As you explain the situation, suggest an alternative payment method. You need to remember, they still need to be paid and if they can work out another payment schedule with you that allows you to pay off the debt, they will likely work with you. Be realistic in your proposal. Chances are they will accept it. However, if you run into problems again, you may be out of luck. Then you risk repossession, eviction, garnished wages, or collection agencies coming after you. It can get costly and unpleasant. More importantly, it has a negative effect on your credit. You will lose that financial power and trustworthiness that you are trying to establish. You will end up having little or no credit again. To make matters worse, it could take you another seven to ten years to re-establish your credit and get it in good standing.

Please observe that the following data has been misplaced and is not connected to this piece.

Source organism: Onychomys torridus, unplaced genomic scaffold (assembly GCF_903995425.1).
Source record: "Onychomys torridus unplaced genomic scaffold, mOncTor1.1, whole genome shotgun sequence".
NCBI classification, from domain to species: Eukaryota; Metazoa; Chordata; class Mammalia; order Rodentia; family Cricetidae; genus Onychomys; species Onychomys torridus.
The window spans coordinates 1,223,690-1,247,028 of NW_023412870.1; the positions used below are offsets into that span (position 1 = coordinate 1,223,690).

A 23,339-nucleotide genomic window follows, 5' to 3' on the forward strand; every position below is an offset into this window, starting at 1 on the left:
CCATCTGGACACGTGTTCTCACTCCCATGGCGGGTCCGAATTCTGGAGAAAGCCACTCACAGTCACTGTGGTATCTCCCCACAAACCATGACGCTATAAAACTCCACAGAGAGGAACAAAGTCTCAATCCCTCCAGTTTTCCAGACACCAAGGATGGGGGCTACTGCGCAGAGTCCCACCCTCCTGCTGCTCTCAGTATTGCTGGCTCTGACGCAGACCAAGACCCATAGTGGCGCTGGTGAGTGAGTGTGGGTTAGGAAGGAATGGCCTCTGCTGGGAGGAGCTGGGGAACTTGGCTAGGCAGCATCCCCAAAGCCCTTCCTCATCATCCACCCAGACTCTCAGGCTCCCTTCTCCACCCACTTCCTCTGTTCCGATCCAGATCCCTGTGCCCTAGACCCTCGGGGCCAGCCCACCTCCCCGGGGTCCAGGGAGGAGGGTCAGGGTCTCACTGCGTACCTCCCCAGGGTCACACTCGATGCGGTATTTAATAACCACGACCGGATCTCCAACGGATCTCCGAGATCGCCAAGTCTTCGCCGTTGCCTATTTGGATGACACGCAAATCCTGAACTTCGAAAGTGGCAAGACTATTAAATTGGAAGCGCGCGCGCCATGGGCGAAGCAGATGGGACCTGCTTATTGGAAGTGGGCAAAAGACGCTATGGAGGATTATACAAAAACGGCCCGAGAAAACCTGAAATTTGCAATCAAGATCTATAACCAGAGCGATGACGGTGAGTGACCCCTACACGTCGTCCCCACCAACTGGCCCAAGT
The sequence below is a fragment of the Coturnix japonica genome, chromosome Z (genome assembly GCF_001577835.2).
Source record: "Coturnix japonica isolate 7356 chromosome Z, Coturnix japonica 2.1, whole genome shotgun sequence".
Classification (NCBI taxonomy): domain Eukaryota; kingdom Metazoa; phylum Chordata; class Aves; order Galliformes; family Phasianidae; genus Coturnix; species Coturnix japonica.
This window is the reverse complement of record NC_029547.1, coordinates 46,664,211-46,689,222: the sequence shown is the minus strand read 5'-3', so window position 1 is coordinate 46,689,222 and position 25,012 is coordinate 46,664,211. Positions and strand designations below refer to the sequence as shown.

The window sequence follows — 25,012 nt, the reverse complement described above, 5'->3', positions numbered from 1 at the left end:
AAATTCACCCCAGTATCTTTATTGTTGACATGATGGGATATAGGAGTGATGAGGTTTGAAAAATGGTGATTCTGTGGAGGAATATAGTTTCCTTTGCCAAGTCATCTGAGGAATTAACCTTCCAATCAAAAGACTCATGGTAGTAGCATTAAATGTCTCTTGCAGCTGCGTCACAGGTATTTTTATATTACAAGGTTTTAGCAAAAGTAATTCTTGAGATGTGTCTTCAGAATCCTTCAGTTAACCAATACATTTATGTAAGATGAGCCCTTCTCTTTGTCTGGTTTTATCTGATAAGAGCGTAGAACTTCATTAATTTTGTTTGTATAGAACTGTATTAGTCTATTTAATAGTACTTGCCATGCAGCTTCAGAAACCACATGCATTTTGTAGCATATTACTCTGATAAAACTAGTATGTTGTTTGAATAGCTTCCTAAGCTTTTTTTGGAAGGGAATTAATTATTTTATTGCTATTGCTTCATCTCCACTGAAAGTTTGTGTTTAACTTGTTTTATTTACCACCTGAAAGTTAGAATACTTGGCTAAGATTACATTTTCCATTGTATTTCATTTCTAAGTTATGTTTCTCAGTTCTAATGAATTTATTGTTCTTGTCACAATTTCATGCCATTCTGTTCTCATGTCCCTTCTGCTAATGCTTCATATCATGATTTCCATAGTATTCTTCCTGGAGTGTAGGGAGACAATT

If you want to have financial power and trustworthiness that is manifested through a good credit score and long, positive credit history, you need to be wise in your financial decisions. Start being wise in those decisions as early in your life as you can so that you can quickly gain the credit status that will get you through life and all the financial challenges and needs that pass your way.
What is your credit score? Don't know? You should. If you aren't aware of what your credit score is, how do you know how creditworthy you are? You may think you have an idea, but you really don't unless you understand what a credit score is and how it is calculated. This article will explain what a credit score is, what it does for you, and how you can find out what it is.